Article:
Thus the presumption under New Jersey law, while strong, is not conclusive. See, e.g., Perez v. Wyeth Labs., Inc., 161 N.J. 1, 24 (1999).

By contrast, an FDA-approved warning is adequate, that is, by definition "not defective" under Michigan law, which effectively provides absolute immunity to a drug manufacturer in a failure-to-warn case.

In a product liability action against a manufacturer or seller, a product that is a drug is not defective or unreasonably dangerous, and the manufacturer or seller is not liable, if the drug was approved for safety and efficacy by the United States [F]ood and [D]rug [A]dministration, and the drug and its labeling were in compliance with the United States [F]ood and [D]rug [A]dministration's approval at the time the drug left the control of the manufacturer or seller.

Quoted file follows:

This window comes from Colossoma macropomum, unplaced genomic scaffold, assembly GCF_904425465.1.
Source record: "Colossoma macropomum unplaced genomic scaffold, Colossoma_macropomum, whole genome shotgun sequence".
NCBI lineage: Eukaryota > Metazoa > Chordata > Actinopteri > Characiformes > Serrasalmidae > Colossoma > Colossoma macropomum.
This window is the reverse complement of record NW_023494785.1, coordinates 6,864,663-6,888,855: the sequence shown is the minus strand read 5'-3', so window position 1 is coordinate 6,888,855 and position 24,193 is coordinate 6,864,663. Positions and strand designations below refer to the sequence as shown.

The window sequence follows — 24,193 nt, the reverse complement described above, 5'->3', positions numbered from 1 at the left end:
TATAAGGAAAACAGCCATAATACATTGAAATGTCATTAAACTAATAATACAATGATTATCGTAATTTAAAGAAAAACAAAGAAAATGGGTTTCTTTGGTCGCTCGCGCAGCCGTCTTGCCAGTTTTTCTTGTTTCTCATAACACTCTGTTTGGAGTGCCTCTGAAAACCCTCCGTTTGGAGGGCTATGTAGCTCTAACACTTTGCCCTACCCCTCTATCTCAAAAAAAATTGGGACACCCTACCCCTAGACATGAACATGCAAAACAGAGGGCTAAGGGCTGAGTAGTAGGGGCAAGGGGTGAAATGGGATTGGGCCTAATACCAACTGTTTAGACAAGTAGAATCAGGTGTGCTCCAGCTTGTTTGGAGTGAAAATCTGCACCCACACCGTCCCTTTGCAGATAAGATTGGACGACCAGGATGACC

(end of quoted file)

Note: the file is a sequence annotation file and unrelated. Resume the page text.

[M.C.L. § 600.2946(5).*fn4]

The motion judge found that the goal of the New Jersey law is to "insure a high standard of care attaches to the . . . drugs that are produced . . . in New Jersey and distributed from New Jersey," whereas the goals underlying the Michigan law are "to encourage drug companies to market their products in Michigan so that their products are available to Michigan residents," and "to create predictable standards of due care for drug manufacturers who do business within Michigan."